Determining the Response to Sipping Beverages Without Swallowing in People With Eating Disorders
This study will use a sipping and spitting exercise to better understand the brain's response to food intake in people with eating disorders.
|Study Design:||Observational Model: Case Control
Time Perspective: Prospective
|Official Title:||Study of Response to the Taste of Beverages That Are Not Swallowed (Sipping and Spitting in Eating Disorders)|
|Study Start Date:||April 2005|
|Study Completion Date:||July 2011|
|Primary Completion Date:||July 2011 (Final data collection date for primary outcome measure)|
Women ages 16-50 who meet DSM-IV criteria for anorexia nervosa
Women age 16-50 who meet DSM-IV criteria for bulimia nervosa
3-Binge Eating Disorder
Women with binge eating disorder
Healthy control subjects ages 16-50 of normal weight
Healthy obese control subjects
Eating behavior is controlled by many factors, including appetite; food availability; family, peer, and cultural practices; and attempts at voluntary control. Eating disorders are characterized by a voluntary control of eating behavior, causing serious disturbances in normal eating habits. People with eating disorders demonstrate an extreme and unhealthy reduction or increase in food intake, as well as feelings of distress or extreme concern about body shape or weight. The three most common types of eating disorders are anorexia nervosa, bulimia nervosa, and binge eating disorder. People with anorexia nervosa have an intense fear of gaining weight or becoming fat. They are usually underweight, and resist maintaining a body weight at or above the minimum normal weight for their age and height. People with bulimia nervosa are less frequently underweight. Their eating habits are characterized by episodes of bingeing, followed by episodes of purging. Similarly, people with binge eating disorder have eating habits characterized by episodes of binge eating, but no purging. Studies on the basic biology of appetite control and the effects of overeating and starvation have revealed extensive information about eating disorders, but there are still questions to be answered. This study will use a sipping and spitting exercise to better understand the brain's response to food intake in people with eating disorders.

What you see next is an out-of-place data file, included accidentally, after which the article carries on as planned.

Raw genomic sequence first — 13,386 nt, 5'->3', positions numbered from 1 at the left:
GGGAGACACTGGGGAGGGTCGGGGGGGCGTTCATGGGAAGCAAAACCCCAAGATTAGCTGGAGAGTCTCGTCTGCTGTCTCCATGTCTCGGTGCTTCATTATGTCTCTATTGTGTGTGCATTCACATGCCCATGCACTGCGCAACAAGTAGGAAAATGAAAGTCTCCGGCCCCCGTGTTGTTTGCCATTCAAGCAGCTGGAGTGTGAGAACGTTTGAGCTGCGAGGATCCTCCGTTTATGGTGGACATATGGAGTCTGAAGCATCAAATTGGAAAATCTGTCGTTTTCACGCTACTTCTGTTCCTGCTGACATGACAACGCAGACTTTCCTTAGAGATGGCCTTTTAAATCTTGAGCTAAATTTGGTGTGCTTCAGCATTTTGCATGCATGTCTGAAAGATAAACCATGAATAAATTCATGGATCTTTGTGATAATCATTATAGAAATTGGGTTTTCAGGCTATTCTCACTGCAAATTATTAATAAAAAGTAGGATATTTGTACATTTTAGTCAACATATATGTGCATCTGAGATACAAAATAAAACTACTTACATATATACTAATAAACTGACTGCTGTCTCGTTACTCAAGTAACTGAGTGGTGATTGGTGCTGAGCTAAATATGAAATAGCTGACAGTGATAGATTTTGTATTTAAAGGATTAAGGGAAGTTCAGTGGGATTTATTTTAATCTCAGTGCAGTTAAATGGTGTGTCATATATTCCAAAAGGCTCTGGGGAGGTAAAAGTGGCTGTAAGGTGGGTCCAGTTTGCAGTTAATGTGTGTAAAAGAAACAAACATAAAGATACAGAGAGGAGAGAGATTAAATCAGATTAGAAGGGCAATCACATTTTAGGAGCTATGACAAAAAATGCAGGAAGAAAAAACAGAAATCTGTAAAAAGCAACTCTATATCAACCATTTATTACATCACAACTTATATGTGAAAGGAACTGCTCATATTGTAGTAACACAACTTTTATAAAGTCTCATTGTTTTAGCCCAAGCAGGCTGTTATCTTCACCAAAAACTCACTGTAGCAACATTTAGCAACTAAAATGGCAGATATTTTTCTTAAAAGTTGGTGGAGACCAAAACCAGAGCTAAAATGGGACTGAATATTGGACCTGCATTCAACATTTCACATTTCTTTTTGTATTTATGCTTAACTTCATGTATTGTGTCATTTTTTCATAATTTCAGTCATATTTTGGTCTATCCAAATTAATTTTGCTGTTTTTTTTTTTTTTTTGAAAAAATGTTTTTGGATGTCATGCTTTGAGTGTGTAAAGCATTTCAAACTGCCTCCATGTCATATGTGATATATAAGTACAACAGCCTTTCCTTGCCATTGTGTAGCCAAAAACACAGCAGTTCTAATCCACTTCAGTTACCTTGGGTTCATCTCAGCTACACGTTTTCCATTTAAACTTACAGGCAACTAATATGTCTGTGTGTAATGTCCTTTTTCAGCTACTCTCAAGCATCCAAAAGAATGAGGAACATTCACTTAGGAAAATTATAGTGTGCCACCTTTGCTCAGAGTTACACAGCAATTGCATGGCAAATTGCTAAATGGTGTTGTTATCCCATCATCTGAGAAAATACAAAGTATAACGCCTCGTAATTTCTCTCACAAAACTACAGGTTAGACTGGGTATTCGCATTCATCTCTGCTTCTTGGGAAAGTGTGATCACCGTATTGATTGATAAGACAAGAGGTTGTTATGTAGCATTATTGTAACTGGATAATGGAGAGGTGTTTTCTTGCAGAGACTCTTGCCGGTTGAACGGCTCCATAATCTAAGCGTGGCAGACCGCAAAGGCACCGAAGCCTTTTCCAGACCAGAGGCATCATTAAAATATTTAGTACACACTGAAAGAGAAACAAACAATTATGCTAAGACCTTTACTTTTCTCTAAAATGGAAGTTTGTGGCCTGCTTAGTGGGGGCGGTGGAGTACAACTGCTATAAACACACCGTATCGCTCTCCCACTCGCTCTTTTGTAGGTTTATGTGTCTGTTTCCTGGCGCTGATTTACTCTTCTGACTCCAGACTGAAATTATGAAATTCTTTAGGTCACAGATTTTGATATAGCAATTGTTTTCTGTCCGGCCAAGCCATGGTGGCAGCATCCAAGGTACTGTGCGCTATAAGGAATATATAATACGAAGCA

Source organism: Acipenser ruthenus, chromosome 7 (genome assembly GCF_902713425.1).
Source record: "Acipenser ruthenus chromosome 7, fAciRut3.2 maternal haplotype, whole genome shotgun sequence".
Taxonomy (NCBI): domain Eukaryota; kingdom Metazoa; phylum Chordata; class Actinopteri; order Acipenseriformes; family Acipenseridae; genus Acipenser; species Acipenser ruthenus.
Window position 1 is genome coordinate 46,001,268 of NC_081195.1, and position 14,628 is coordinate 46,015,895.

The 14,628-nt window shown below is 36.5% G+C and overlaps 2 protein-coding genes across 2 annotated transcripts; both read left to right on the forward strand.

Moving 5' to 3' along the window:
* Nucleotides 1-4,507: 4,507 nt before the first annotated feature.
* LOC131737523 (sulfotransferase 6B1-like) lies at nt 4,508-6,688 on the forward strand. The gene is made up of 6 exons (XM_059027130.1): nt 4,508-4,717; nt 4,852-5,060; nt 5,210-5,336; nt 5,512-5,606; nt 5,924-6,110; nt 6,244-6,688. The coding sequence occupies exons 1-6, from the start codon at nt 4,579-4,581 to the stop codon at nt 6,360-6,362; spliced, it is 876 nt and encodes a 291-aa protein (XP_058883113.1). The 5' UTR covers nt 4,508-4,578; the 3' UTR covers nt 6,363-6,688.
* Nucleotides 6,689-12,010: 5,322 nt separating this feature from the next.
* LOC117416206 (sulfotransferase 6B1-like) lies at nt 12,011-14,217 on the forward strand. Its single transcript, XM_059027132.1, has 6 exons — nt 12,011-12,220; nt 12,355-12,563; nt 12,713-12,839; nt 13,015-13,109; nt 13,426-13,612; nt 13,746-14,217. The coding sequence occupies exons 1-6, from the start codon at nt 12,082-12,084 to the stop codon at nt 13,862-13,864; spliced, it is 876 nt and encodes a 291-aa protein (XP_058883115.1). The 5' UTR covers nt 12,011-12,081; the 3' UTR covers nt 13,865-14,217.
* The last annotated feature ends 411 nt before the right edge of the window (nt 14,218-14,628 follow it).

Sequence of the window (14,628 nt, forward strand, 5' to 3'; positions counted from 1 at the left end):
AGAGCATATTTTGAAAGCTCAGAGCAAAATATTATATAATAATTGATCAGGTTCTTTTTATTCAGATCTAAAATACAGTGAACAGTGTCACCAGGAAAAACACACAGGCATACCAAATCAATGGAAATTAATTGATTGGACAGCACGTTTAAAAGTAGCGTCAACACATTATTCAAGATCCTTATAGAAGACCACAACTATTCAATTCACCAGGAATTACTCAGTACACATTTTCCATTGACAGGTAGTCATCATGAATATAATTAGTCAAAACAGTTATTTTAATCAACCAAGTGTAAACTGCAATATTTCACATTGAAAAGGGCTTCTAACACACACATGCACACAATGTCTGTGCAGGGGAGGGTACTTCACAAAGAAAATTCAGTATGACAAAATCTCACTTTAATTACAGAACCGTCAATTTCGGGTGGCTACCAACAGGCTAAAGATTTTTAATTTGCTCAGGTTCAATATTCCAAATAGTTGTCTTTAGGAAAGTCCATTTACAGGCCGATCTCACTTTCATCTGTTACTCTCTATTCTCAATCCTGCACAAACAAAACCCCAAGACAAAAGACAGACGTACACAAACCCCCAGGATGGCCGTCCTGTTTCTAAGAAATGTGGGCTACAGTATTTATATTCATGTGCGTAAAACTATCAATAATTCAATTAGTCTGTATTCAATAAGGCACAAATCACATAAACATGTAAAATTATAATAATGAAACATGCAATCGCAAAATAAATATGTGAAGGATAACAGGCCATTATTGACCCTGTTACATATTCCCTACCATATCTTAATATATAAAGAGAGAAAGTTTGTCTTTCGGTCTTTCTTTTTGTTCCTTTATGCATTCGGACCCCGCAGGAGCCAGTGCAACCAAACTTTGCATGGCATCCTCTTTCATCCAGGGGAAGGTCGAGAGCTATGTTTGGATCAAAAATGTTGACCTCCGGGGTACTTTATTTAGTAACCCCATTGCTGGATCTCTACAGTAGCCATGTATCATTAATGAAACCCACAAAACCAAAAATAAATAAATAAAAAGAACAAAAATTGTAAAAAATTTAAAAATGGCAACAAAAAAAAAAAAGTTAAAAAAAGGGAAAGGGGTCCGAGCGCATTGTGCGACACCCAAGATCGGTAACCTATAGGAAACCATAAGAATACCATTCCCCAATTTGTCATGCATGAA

Participants in this observational study will first report to the Biological Studies Unit (BSU) for a screening visit. Participants will be provided with a series of sweetened beverages to taste and spit out. The beverages will be made with water, Kool-Aid mix, and sugar or artificial sweetener. Participants will rate the sweetness of each beverage and how much they like it. They will then practice sipping the beverage through a straw and spitting it out without swallowing. Those participants who feel comfortable with the sipping and spitting exercise will report to the BSU for 10 sipping and spitting exercises. The exercises may be scheduled on up to 4 separate days, and may last up to 2 hours per day. Participants will eat a standardized breakfast on the morning of the study, and then will not eat again until they report to the BSU 4 hours later. Participants will sit alone in a room alone, and sip and spit beverages for up to 5 minutes at a time. Between sipping and spitting sessions, participants will complete surveys about hunger and other sensations. They will also rinse their mouths out with baking soda and water to clear the taste of the previous beverage and to prevent discoloration of the mouth from the Kool-Aid. Measurements will include the amount of beverage sipped at a time, and how quickly each was sipped.
|United States, New York|
|New York State Psychiatric Institute/Columbia University Medical Center|
|New York, New York, United States, 10032|
|Principal Investigator:||Diane A. Klein, MD||Columbia University Department of Psychiatry/New York State Psychiatric Institute|